Clegg: “Dishonest, hypocritical” Labour behaving like a party “not serious about government”

Nick Clegg today attacked Labour for their "dishonest, hypocritical" decision to vote with the Tory EU rebels last night, reports Shamik Das.


Nick Clegg today attacked Labour for their “dishonest, hypocritical” decision to vote with the Tory EU rebels last night, criticising its “change of heart” as “not the behaviour of a party serious about government”.

In that rarest of political speeches (from any senior UK politician), the deputy prime minister made the case for Europe, how it benefits us and how renegotiation or withdrawal would be disastrous, taking aim at Labour’s opportunism and lack of ideas.

He said:

Labour has now taken a different position – as we saw last night – having had a change of heart. Ed Balls knows only too well, from bitter experience, that there is absolutely no prospect of securing a real terms cut to the EU budget.

“But at the eleventh hour, and having stayed silent on this issue for months, Labour now proclaims that, actually, this is what they’ve wanted all along. And they can wave a magic wand over the Council negotiations and convince 26 other countries to agree… Their change of heart is dishonest, it’s hypocritical.”


“We’ve been waiting for years for the Labour party to announce how they would cut spending. Now they have finally come out in favour of cuts – but in a way they know is undeliverable, and in a way that would hurt British taxpayers. And it turns out even their cuts cost money.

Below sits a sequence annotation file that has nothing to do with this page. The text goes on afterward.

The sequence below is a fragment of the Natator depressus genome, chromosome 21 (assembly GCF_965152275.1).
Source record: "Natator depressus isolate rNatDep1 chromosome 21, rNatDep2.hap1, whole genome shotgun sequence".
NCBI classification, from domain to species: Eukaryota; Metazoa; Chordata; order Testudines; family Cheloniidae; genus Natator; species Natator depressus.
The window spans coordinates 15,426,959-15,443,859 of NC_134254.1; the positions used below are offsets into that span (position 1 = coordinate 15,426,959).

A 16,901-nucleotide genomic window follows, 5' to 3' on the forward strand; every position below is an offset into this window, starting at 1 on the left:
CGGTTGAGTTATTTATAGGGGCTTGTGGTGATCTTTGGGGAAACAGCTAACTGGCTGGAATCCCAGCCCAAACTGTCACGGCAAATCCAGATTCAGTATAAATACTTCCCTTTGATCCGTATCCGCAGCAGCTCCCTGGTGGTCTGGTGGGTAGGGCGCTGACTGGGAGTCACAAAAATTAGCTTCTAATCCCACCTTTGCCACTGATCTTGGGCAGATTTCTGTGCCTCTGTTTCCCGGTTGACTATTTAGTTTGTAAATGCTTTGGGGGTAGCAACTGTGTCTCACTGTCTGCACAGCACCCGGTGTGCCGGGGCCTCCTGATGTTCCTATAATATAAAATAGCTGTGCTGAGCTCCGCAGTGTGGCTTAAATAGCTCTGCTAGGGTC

I’ve heard people describe it as clever opposition politics – and I suppose it is. But it’s not the behaviour of a party serious about government.

In its haste to inflict humiliation on David Cameron, Labour last night about-turned on their pro-Europeanism of government and handed victory to the eurosceptic Tory right – without offering any real alternative, without making the case for reform, siding with individuals who at best want looser ties with Europe and a complete renegotion of our relationship; at worst, outright withdrawal. There was no talk of a “grand bargain”, of the type proposed by Tony Blair and Will Straw, or some other alternative from the Labour frontbench, just point-scoring.

Upon being elected Labour leader, Ed Miliband vowed he would lead “a responsible opposition” which would work with the government ‘where they could’. Last night was one such opportunity, but instead of being players, working with Cameron and Clegg to get the best deal for Britain, the party’s irresponsible opposition and short-term politics places them off the pitch and shoulder-to-shoulder with Bill Cash, Aidan Burley and Nadine Dorries. Just as under John Smith over Maastricht, Labour have sacrificed pro-Europe principle for petty partisan politics.

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